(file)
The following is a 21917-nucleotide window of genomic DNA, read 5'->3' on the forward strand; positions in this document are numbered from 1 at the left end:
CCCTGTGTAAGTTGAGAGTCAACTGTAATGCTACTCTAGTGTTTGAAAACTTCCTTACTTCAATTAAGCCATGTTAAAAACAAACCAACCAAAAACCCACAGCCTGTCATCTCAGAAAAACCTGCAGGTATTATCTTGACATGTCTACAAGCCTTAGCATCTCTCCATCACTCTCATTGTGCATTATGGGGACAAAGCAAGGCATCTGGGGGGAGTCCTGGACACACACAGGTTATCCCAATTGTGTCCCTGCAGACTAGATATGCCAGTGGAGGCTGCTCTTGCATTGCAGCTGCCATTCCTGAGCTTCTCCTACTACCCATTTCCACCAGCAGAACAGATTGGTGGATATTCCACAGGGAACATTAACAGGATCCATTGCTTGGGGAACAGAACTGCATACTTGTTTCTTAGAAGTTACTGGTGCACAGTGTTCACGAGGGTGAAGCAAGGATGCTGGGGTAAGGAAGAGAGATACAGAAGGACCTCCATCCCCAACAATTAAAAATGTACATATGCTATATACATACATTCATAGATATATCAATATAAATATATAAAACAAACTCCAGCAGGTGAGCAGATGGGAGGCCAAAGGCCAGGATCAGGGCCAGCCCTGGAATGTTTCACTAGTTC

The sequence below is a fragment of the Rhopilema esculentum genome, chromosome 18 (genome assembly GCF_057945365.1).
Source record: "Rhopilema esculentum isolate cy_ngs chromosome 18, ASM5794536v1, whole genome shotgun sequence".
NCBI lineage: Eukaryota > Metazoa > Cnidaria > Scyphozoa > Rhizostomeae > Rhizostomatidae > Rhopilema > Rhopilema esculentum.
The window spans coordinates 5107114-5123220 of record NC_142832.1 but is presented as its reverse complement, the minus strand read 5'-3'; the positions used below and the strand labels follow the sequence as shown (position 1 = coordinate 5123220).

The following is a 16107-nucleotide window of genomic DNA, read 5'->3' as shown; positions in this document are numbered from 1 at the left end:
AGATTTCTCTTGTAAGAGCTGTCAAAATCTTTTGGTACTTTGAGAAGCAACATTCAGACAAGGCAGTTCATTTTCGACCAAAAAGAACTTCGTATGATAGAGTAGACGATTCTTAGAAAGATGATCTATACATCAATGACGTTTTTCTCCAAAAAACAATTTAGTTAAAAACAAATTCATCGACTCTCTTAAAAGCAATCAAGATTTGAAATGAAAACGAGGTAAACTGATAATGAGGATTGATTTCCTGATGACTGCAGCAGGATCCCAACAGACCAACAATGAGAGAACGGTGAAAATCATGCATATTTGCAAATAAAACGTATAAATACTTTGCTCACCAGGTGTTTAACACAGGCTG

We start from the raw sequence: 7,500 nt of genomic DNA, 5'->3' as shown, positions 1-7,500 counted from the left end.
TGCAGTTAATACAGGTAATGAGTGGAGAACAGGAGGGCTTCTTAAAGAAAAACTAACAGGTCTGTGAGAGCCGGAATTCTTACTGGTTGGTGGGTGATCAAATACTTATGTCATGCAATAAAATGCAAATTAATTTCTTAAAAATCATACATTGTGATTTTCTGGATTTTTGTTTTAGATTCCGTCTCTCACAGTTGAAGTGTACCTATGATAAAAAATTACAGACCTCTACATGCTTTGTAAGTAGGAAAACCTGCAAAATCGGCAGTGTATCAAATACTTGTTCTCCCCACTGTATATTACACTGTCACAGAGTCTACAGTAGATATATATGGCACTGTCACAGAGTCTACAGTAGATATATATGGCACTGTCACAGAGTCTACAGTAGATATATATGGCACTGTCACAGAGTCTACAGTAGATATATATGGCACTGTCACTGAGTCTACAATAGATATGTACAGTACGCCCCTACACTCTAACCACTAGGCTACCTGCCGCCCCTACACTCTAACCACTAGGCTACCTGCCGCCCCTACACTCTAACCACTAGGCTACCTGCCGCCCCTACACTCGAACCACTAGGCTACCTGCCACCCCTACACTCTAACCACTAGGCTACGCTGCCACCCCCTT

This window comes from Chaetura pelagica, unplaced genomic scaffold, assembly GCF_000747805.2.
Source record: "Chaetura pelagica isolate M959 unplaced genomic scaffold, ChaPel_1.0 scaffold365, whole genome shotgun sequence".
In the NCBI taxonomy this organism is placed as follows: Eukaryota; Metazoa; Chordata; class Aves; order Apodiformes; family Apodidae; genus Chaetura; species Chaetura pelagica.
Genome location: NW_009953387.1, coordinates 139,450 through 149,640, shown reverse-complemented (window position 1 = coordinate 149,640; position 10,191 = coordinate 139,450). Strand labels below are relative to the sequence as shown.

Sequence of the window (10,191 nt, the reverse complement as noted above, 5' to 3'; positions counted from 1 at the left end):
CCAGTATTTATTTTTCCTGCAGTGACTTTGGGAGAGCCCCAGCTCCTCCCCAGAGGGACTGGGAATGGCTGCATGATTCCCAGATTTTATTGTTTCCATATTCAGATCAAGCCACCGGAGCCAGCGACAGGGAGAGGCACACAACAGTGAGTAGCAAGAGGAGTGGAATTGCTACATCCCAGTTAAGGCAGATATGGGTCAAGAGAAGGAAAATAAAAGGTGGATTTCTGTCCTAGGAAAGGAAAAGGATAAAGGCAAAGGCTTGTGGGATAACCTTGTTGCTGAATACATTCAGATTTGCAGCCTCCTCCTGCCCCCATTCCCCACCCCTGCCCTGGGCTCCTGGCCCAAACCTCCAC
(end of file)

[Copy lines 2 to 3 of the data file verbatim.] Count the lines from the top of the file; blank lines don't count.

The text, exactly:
CCCTGTGTAAGTTGAGAGTCAACTGTAATGCTACTCTAGTGTTTGAAAACTTCCTTACTTCAATTAAGCCATGTTAAAAACAAACCAACCAAAAACCCACAGCCTGTCATCTCAGAAAAACCTGCAGGTATTATCTTGACATGTCTACAAGCCTTAGCATCTCTCCATCACTCTCATTGTGCATTATGGGGACAAAGCAAGGCATCTGGGGGGAGTCCTGGACACACACAGGTTATCCCAATTGTGTCCCTGCAGACTAGATATGCCAGTGGAGGCTGCTCTTGCATTGCAGCTGCCATTCCTGAGCTTCTCCTACTACCCATTTCCACCAGCAGAACAGATTGGTGGATATTCCACAGGGAACATTAACAGGATCCATTGCTTGGGGAACAGAACTGCATACTTGTTTCTTAGAAGTTACTGGTGCACAGTGTTCACGAGGGTGAAGCAAGGATGCTGGGGTAAGGAAGAGAGATACAGAAGGACCTCCATCCCCAACAATTAAAAATGTACATATGCTATATACATACATTCATAGATATATCAATATAAATATATAAAACAAACTCCAGCAGGTGAGCAGATGGGAGGCCAAAGGCCAGGATCAGGGCCAGCCCTGGAATGTTTCACTAGTTC

The sequence below is a fragment of the Rhopilema esculentum genome, chromosome 18 (genome assembly GCF_057945365.1).